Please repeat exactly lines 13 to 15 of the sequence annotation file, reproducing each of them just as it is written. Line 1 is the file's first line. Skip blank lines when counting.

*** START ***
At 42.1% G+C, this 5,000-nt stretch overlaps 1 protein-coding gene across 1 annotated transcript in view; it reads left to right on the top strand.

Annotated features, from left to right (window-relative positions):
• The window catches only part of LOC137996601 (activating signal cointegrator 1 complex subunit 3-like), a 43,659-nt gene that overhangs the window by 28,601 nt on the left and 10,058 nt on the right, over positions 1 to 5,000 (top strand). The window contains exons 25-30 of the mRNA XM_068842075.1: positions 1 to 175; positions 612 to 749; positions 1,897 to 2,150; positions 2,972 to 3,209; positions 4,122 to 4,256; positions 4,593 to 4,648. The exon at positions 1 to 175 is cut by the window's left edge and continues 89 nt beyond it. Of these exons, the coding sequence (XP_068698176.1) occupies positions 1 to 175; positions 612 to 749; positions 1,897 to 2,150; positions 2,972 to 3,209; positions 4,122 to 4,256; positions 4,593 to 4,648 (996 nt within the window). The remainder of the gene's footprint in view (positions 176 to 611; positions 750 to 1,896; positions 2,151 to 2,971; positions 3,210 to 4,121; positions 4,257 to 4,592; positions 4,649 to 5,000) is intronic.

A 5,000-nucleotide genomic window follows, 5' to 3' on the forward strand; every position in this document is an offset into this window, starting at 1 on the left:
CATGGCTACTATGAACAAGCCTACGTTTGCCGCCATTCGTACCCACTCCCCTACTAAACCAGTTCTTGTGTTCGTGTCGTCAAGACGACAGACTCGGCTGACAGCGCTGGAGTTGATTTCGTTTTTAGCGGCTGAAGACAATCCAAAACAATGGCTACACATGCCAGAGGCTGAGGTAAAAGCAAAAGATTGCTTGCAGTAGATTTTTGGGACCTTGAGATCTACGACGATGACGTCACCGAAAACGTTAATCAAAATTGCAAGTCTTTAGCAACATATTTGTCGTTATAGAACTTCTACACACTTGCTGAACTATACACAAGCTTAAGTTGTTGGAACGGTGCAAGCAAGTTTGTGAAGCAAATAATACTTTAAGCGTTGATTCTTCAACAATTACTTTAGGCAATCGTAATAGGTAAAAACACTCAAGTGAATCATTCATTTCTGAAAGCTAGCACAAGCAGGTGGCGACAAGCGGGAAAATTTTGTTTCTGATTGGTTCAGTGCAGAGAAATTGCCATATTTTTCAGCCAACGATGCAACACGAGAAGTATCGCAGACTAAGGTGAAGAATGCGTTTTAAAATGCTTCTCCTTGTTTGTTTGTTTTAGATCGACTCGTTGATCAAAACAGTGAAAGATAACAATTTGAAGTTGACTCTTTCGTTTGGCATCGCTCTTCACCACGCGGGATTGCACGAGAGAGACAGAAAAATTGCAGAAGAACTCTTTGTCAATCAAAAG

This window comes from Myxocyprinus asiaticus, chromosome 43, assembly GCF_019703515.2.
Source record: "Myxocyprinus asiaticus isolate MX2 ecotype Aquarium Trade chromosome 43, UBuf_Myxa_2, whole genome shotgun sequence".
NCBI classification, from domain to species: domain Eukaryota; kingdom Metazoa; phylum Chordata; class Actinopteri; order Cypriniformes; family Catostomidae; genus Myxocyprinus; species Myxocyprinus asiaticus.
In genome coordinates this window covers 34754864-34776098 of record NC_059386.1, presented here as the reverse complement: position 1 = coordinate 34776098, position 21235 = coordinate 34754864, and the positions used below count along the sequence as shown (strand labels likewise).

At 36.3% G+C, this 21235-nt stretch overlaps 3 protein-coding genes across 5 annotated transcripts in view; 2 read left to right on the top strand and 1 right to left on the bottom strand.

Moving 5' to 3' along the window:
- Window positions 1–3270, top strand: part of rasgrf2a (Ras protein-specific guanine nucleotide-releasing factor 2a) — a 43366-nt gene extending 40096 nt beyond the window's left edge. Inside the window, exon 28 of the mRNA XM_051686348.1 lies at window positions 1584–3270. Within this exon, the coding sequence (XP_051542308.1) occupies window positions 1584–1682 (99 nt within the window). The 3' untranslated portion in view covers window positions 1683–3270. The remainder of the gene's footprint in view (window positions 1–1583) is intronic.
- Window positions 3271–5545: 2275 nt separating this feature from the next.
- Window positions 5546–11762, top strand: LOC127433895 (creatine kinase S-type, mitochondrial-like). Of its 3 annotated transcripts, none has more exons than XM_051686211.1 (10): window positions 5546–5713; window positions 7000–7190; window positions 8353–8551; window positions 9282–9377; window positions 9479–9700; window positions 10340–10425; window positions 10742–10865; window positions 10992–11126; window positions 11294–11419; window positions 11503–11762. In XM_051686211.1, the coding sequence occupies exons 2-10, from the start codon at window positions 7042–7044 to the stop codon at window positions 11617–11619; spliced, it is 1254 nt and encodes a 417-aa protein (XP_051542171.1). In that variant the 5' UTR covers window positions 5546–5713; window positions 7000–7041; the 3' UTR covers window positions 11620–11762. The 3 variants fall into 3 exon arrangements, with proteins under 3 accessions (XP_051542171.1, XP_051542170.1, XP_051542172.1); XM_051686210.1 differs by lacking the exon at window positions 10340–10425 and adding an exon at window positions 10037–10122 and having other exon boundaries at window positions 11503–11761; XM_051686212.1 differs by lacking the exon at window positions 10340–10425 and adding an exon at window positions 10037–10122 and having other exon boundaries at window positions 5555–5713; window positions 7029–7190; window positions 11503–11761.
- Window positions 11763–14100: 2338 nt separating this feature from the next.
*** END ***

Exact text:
- Window positions 3271–5545: 2275 nt separating this feature from the next.
- Window positions 5546–11762, top strand: LOC127433895 (creatine kinase S-type, mitochondrial-like). Of its 3 annotated transcripts, none has more exons than XM_051686211.1 (10): window positions 5546–5713; window positions 7000–7190; window positions 8353–8551; window positions 9282–9377; window positions 9479–9700; window positions 10340–10425; window positions 10742–10865; window positions 10992–11126; window positions 11294–11419; window positions 11503–11762. In XM_051686211.1, the coding sequence occupies exons 2-10, from the start codon at window positions 7042–7044 to the stop codon at window positions 11617–11619; spliced, it is 1254 nt and encodes a 417-aa protein (XP_051542171.1). In that variant the 5' UTR covers window positions 5546–5713; window positions 7000–7041; the 3' UTR covers window positions 11620–11762. The 3 variants fall into 3 exon arrangements, with proteins under 3 accessions (XP_051542171.1, XP_051542170.1, XP_051542172.1); XM_051686210.1 differs by lacking the exon at window positions 10340–10425 and adding an exon at window positions 10037–10122 and having other exon boundaries at window positions 11503–11761; XM_051686212.1 differs by lacking the exon at window positions 10340–10425 and adding an exon at window positions 10037–10122 and having other exon boundaries at window positions 5555–5713; window positions 7029–7190; window positions 11503–11761.
- Window positions 11763–14100: 2338 nt separating this feature from the next.